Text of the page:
HENDEE: No. They’re far apart. What I started to say was that the operation that we set up, we tried to search a grid one and a quarter miles in length across and one and three quarters of a mile down. If you try to, in terms of trying to understand how big that area is, it’s 21 football fields across from end zone to end zone. If you lined one up after the other, that’s 21 football fields by 39 football fields down. You take that and you make that your perimeter, and that’s a huge area to cover. And that’s what these people were trying to do. We broke them down into quarter mile grids, and each agency that had a side-scan sonar operator searched those grids with their side-scan sonar device. And if they found an object, then we had dive teams standing by to go in and try and recover whatever object that they saw on the side-scan sonar.
HARRIS: How many divers would go out at any particular given time?
HENDEE: It all depended, on the, if we’re talking about the May 16th through May 23rd operation, I’d have to check each individual officer’s reports to find out how many were on their particular dive boat. The FBI dive team probably had six divers, maybe eight operating on an every day basis. The spot divers that would go down when a side-scan sonar operator found something, depending on how many were on that boat, and I don’t know for sure how many were on any particular dive boat at that time, but the entire operation that we were running over this eight days was averaging about 45 to 50 people a day, total, in the operation.
JUDGE: Does that include all the divers?
HENDEE: That included the divers, the boat operators, the Coast Guard personnel. Everybody.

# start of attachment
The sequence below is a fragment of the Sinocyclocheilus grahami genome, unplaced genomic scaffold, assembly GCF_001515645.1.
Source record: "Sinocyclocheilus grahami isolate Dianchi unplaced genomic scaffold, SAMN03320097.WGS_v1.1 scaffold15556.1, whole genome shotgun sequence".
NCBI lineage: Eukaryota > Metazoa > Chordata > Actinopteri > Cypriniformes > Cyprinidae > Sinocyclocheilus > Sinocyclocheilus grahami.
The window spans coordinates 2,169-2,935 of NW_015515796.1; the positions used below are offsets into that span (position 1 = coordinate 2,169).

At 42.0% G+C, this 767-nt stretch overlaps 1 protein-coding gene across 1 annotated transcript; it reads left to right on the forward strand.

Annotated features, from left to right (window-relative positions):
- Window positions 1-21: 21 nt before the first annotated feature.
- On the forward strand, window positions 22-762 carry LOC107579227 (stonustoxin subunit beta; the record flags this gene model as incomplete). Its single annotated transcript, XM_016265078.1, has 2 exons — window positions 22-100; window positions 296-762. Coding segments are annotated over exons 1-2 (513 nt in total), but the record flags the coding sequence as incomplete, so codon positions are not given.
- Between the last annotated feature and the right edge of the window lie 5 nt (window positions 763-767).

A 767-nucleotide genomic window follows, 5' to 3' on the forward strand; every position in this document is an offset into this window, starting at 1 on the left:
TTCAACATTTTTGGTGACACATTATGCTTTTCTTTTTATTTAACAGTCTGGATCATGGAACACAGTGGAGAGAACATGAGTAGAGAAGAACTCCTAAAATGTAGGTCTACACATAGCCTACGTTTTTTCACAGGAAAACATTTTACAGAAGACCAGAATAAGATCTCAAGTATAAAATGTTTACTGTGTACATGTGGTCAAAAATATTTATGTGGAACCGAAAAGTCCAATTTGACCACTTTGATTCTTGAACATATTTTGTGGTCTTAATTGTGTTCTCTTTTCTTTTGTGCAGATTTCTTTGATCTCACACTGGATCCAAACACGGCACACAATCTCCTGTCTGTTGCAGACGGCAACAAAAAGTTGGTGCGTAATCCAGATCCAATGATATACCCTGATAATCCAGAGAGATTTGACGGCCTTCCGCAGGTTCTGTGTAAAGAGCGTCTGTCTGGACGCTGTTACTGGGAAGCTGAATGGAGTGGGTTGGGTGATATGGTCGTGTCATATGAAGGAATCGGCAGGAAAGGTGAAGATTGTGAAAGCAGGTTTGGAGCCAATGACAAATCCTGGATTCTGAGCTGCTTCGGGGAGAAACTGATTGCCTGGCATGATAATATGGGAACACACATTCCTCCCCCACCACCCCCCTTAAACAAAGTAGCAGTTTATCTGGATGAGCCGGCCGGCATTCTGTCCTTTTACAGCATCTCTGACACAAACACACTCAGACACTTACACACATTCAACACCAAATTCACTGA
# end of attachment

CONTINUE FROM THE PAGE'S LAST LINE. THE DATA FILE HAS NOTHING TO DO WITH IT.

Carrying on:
GERAGOS: So that we all understand, when they are traversing this, what they are actually doing is going down on one side, and as far as you know, the REMUS device actually will take images so that they mapped the entire bottom of the bay floor that it covers; isn’t that correct?
GERAGOS: Then the machine, as far as you understand, can piece together each of those little images so that you get a mosaic, that when you look at it all together, I suppose if they could do, that if you had a large enough screen, you could see, you would have a map of the entire area here; isn’t that correct?
HENDEE: I don’t know if they have that equipment. But if you could put it all together, you would he have a mosaic. Problem with that, though, is, it covers a hundred fifty percent coverage area. So you would have to put one picture on top of the other a little bit, because that’s what you are getting, a hundred fifty percent coverage.
GERAGOS: So that we understand, and when you say a hundred fifty coverage area, you have got the coordinates here, right? What I’m pointing to. There is four of them; is that correct?
GERAGOS: Now, out of those four coordinates, you say a hundred fifty percent coverage area. Do you mean that it goes a little over fifty percent this way? Do you mean as they are going up and down, that they are actually kind of slopping over into the next area that they are going to cover?
HENDEE: It spans a little bit of the next area so that you are actually, you are not missing any areas. You are going up. You are turning. It comes back down, and it’s covering part of what it had just seen the last lap.
GERAGOS: Not only are you not missing any areas, you are covering the same square twice.
HENDEE: Right, yes
To summarise, the search was systematic, the searchers made a complete map of the floor of the bay area where Scott could have dumped Laci’s body, with 150% over-lapping coverage, and objects as small as a beer can or small glass bottles could be located and brought to the surface. The only reasonable conclusion that can be drawn is that Laci Peterson’s body was NOT on the bottom of the bay for several months, weighed down with concrete anchors, as the prosecution claim. Instead, something else entirely occurred.